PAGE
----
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Climate Change impacting developing countriesUnited Nations negotiations on climate change have opened in Nairobi with the focus, according to the BBC, on helping poorer countries adapt. This is the 12th set of U.N. climate talks since the Rio Earth Summit of 1992. A U.N. report released on the eve of the talks, Vulnerability and Adaptation in Africa, forecasts dire impacts on the continent (All Africa.com has a useful short summary). According to the report, rivers will run dry, crop yields will fall, and rising seas could engulf cities. Also getting attention at the Nairobi meeting is a 700-page report that the U.K. government released last week by Sir Nicholas Stern, a former World Bank chief economist. The Stern Review on the Economics of Climate Change warned of major economic dislocations, and of a disproportionate impact on the poorest countries. But in contrast to the U.N. report, the Stern Report is clear about the urgency of addressing the root of the problem--and about the costs of inaction.

The contrast between the two reports is revealing. The U.N. report focuses on adaptation partly because of the difficulty in getting countries to agree on mandatory reductions on greenhoue gas emissions. The U.S. refusal to ratify the Kyoto Protocol on Climate Change has made it a toothless tiger. The U.N. report has thus been left to propose ways to "climate-proof" African countries, such as:

  • sea and river defenses
  • boosting water supply infrastructure for drought-prone regions
  • planting of natural defenses such as trees and mangroves
  • development of new crop strains resistant to higher temperatures or drought
  • public education on issues such as saving water

Climate proof the poorest societies on earth? Get real! The richest nation on earth was unable to defend New Orleans against rising sea levels and we are supposed to believe it will be possible to construct a reliable system of levies to protect Africa's coastal cities? Four out of ten people in Africa lack access to running water and we are told that public education about not wasting water is going to help them cope with global warming?

To be sure, adaptation must be part of the solution. But to focus primarily on adaptation because cutting the rate of global warming is seen as politically unfeasible is like stocking bomb shelters with food and water, instead of pushing for arms control and nuclear non-proliferation, because the nuclear powers are opposed to disarmament.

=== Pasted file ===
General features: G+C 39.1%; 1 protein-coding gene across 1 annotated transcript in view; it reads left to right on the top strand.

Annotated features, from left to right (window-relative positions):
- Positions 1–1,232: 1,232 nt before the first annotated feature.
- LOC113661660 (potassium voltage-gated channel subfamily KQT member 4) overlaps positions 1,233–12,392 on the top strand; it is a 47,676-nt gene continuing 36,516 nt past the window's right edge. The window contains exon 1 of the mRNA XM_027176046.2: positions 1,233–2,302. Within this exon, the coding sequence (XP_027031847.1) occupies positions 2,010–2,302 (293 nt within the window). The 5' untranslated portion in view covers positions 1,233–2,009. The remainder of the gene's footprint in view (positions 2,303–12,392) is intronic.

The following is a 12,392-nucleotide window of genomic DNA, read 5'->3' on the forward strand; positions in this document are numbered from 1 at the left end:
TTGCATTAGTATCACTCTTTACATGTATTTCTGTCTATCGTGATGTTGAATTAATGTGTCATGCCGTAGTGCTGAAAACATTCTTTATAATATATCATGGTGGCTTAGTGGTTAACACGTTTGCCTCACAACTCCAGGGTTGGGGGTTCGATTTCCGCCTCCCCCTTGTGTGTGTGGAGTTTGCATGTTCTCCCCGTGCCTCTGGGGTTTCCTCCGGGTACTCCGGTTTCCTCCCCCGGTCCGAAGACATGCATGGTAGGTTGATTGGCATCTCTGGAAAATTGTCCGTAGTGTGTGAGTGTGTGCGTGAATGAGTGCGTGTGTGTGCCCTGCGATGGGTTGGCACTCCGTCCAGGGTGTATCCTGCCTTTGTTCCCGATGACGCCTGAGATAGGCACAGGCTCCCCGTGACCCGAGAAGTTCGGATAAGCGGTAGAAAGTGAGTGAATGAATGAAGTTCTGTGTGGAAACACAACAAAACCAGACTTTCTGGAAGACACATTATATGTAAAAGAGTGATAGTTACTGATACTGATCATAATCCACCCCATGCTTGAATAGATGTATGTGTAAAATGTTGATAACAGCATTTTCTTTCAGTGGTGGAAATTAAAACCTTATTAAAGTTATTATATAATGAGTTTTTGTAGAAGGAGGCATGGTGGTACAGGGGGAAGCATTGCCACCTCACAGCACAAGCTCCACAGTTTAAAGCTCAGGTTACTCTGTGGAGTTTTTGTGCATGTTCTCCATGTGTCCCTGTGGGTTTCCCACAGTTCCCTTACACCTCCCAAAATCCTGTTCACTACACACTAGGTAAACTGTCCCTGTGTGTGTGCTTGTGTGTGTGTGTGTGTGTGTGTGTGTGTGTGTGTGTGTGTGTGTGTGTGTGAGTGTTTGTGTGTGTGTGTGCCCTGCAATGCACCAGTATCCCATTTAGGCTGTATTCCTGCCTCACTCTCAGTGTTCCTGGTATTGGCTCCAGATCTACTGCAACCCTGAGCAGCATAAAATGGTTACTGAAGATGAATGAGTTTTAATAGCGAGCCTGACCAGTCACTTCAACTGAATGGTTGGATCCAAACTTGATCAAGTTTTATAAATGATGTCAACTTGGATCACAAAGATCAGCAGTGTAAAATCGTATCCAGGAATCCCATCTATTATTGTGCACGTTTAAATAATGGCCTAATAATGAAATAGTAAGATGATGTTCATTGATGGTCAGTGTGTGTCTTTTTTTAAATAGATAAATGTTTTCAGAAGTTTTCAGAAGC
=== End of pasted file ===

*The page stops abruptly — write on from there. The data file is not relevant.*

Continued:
The Stern Report strikes a better balance, including attention to adaptation but focusing squarely on the need to address the problem at its source. The report's key findings provide a solid basis for action:

  • There is still time to avoid the worst impacts of climate change, if we take strong action now.
  • The costs of stabilising the climate are significant but manageable; delay would be dangerous and much more costly.
  • Action on climate change is required across all countries, and it need not cap the aspirations for growth of rich or poor countries.
  • A range of options exists to cut emissions; strong, deliberate policy action is required to motivate their take-up.
  • Climate change demands an international response, based on a shared understanding of long-term goals and agreement on frameworks for action.

The report puts adaptation into its proper context, listing it fourth among the key elements in future international frameworks. All four are important:

  • Emissions trading: Expanding and linking the growing number of emissions trading schemes around the world is a powerful way to promote cost-effective reductions in emissions and to bring forward action in developing countries; strong targets in rich countries could drive flows amounting to tens of billions of dollars each year to support the transition to low-carbon development paths.
  • Technology cooperation: Informal co-ordination as well as formal agreements can boost the effectiveness of investments in innovation around the world. Globally, support for energy R&D should at least double, and support for the deployment of new low-carbon technologies should increase up to five-fold. International cooperation on product standards is a powerful way to boost energy efficiency.
  • Action to reduce deforestation: The loss of natural forests around the world contributes more to global emissions each year than the transport sector. Curbing deforestation is a highly cost-effective way to reduce emissions; large scale international pilot programs to explore the best ways to do this could get underway very quickly.
  • Adaptation: The poorest countries are most vulnerable to climate change. It is essential that climate change be fully integrated into development policy, and that rich countries honor their pledges to increase support through overseas development assistance. International funding should also support improved regional information on climate change impacts, and research into new crop varieties that will be more resilient to drought and flood.

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CGD blog posts reflect the views of the authors drawing on prior research and experience in their areas of expertise. CGD does not take institutional positions.